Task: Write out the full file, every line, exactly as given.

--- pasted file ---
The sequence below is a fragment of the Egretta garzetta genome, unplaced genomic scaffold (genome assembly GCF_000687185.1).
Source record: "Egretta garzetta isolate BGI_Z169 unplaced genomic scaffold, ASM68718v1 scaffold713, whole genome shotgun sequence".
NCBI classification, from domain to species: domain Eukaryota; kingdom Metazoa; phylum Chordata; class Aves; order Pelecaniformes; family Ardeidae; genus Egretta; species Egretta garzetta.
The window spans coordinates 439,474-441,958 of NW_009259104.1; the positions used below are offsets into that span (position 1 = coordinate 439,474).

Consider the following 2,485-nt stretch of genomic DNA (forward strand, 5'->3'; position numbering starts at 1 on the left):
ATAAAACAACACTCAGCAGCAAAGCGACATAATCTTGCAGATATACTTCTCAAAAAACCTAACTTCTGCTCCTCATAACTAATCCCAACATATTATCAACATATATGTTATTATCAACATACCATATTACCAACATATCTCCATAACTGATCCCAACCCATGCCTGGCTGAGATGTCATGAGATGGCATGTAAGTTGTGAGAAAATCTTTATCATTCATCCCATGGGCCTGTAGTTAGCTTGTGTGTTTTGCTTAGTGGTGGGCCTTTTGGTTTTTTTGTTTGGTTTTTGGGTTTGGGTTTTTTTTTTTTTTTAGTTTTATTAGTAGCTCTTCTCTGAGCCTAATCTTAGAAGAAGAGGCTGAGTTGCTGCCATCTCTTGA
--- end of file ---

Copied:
The sequence below is a fragment of the Egretta garzetta genome, unplaced genomic scaffold (genome assembly GCF_000687185.1).
Source record: "Egretta garzetta isolate BGI_Z169 unplaced genomic scaffold, ASM68718v1 scaffold713, whole genome shotgun sequence".
NCBI classification, from domain to species: domain Eukaryota; kingdom Metazoa; phylum Chordata; class Aves; order Pelecaniformes; family Ardeidae; genus Egretta; species Egretta garzetta.
The window spans coordinates 439,474-441,958 of NW_009259104.1; the positions used below are offsets into that span (position 1 = coordinate 439,474).

Consider the following 2,485-nt stretch of genomic DNA (forward strand, 5'->3'; position numbering starts at 1 on the left):
ATAAAACAACACTCAGCAGCAAAGCGACATAATCTTGCAGATATACTTCTCAAAAAACCTAACTTCTGCTCCTCATAACTAATCCCAACATATTATCAACATATATGTTATTATCAACATACCATATTACCAACATATCTCCATAACTGATCCCAACCCATGCCTGGCTGAGATGTCATGAGATGGCATGTAAGTTGTGAGAAAATCTTTATCATTCATCCCATGGGCCTGTAGTTAGCTTGTGTGTTTTGCTTAGTGGTGGGCCTTTTGGTTTTTTTGTTTGGTTTTTGGGTTTGGGTTTTTTTTTTTTTTTAGTTTTATTAGTAGCTCTTCTCTGAGCCTAATCTTAGAAGAAGAGGCTGAGTTGCTGCCATCTCTTGA